There are people who’d exterminate crows, who just don’t like hearing them or having them around for whatever reason. But these birds will persevere and probably take over the earth when humankind destroys itself. They have a social system that works.

One of my all-time favorite crows was a vagrant named Charlie, who liked to ride around atop cars. He hitched a ride with me one day, and I slowed down and brought him home. I’ve been searching for years for the photo of him sitting on my shoulder. He hung around our house, eating well, for a time—then apparently one day hopped a ride with someone else and traveled off into the sunset.

Next favorite was Fosdick, who liked to follow me around scarfing up worms when I spaded the vegetable garden. As I came out the back door of the house, he often swooped down and batted my head with a wing—which I always interpreted as announcing he wouldn’t mind a bite to eat. So I’d head back in for the ever-favorite Ritz crackers. I sometimes carried them with me anyway, to lay out for him atop the 8-foot garden fence. He also would take crackers from my hand near the back porch. I still keep a supply of such crackers. They sail well when tossed a decent distance to standoffish younger birds.

While some sources say the American crow’s life expectancy is 7 to 8 years, I also read on the Internet that “Some crows may live to the age of 20, and the oldest known American crow in the wild was almost 30 years old.” I sort of go with the 20-year bit, as the old couple who head my neighborhood clan has been around 10 or 12 years it seems. This loving pair have preened themselves on the phone wire near our back door for what seems like forever. 

They also have the wisdom of age and don’t squawk to their raucous grandchildren every time I leave some food out—thus don’t attract pushy, greedy, big-beaked, bullying seagulls who gobble everything up. I like to think I contribute to their longevity by providing food when foraging is tough in the winter.  And also during nesting season. For a time in early spring only one shows up, and I like to think it’s the male, carrying that beakful of food back to the female sitting on eggs in the nest. It’s also a bit entertaining to watch such a crow carefully stack up as many as 4 Ritz crackers before flying off with them in its beak. 

Fosdick always seemed to be more of a loner those numerous years ago, and I still carry the probable guilt of his death. To some, he was just a bird—“see one, seen ‘em all.” Not so with me. He was a fellow child of Nature who brought a measure of peace to my being. He followed me most anywhere, including into the carport. He must have seen me one day baiting that rat trap atop a potting bench beyond the reach of cats.  

I found him near the sprung trap, apparently having been fatally concussed while going for the cheese I’d left there. I’ve never since ever set any sort of trap outdoors, unless it was covered by a box with a rat hole cut in one end. Fosdick is buried in the garden  area he liked to patrol with me.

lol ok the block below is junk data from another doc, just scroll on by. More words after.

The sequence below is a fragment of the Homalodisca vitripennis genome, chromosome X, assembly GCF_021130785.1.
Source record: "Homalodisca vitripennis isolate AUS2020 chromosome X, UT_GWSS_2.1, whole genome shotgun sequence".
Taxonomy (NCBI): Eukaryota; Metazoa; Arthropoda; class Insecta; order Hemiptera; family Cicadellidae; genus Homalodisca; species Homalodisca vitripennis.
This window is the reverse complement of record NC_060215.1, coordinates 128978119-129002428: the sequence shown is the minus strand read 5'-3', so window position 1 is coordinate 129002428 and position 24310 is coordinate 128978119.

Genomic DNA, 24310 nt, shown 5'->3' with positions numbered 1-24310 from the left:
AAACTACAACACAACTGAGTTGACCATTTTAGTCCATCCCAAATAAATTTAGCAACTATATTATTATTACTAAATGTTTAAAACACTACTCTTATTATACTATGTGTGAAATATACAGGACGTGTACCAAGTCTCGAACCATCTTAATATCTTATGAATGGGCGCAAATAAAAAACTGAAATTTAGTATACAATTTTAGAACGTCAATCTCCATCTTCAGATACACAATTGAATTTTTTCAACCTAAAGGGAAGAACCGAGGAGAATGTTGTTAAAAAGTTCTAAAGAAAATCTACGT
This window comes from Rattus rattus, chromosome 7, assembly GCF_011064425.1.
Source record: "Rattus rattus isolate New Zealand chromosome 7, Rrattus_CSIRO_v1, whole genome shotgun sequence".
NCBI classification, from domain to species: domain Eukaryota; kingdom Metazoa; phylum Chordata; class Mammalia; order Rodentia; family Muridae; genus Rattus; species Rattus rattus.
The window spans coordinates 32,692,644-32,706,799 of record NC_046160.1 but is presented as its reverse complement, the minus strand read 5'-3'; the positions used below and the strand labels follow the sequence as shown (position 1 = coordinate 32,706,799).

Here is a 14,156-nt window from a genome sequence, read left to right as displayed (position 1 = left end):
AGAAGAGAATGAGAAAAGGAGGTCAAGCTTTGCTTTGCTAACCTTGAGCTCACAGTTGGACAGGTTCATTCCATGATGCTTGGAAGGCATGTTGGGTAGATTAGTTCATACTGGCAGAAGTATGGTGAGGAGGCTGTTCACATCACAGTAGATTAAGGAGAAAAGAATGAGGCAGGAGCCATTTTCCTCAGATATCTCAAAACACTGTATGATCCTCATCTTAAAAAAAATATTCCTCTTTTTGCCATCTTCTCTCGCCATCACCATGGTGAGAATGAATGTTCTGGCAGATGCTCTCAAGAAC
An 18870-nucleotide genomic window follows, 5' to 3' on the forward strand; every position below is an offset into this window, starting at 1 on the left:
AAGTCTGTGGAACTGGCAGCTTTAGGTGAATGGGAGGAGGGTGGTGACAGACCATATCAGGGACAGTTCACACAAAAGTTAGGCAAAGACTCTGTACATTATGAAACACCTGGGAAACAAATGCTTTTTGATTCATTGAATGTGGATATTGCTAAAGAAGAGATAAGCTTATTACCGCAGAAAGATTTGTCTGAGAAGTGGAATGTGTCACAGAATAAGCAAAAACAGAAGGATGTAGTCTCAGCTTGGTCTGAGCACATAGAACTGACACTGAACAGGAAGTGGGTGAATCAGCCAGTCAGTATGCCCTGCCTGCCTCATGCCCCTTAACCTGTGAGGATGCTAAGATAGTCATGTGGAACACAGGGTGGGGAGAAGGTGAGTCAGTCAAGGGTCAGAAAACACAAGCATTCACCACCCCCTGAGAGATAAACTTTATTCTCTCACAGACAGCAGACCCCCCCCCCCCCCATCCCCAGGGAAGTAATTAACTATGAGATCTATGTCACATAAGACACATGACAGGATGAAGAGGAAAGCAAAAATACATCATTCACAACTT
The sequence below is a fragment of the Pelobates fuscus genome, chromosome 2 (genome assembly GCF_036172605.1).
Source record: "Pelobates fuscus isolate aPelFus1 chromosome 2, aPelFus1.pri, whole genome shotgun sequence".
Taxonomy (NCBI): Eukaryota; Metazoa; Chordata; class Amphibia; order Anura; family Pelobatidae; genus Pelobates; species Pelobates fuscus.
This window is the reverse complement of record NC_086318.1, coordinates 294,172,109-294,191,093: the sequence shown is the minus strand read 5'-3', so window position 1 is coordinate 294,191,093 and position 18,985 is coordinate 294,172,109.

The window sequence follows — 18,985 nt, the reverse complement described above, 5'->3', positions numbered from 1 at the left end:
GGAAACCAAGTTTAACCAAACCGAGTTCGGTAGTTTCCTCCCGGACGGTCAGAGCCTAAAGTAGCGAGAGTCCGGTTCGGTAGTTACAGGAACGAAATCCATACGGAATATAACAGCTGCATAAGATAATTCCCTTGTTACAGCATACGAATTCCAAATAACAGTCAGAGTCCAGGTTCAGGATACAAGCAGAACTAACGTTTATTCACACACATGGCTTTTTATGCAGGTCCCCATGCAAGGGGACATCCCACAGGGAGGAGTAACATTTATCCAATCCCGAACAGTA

(I accommodate squirrels, am ambivalent where mice are concerned—but can’t abide rats.)

You will often see crows following my car. They know I keep a 16-pound bag of dry cat food next to the driver’s seat. A few of the more daring will fly along next to the side window near my face—or swoop just above the front of the windshield. There are a number of regulars, who have staked out homesteads on various portions of adjoining blocks. (And no, I do not feed them in traffic.)

Then there’s Heathcliff. As a rule, I’m not overly fond of gulls and their free-pooping digestive transit, but Heathcliff sort of grew on me. He and Gertrude, whom I named after the seagulls so often referred to by early-day comedian Red Skelton. For whatever reason, Heathcliff’s been coming alone the last couple of years. (I tell everyone that Gertrude ran off to Vancouver Island with a rock band.) Yes, I recognize him. He’s clean, shiny white and his habits give him away. He often sits silently on the roof of the outbuilding by himself. He, too, sort of ignores the cats and eats their leftover food on the back porch (when he can beat the crows to it). 

The other morning, our landscaper Anna came into the house to tell me, “There’s a bird on the back porch looking for you.” It was, of course, Heathcliff—and I took him some food. He puts up with my idle conversation as he eats.

In the past decade or so, deer have joined my personal family. Have they ever! But I understand why both they and my sort are experiencing destruction of the same old-time nature through human over-population, pollution, egocentric greed and disregard for companion species. 

If only there were a Walden’s Pond (look it up) for each of us somewhere out there amongst the felling of old-growth trees and trashing of woodland streams. 

One used to awaken to birds tweeting. No more! A “tweeting” to which we’re often subjected these days is an electronic thing utilized in part by egomaniacal sorts, such as the president (lower-case “p” intended) of the United States. He seems to seek only subservience from us and other lesser beings.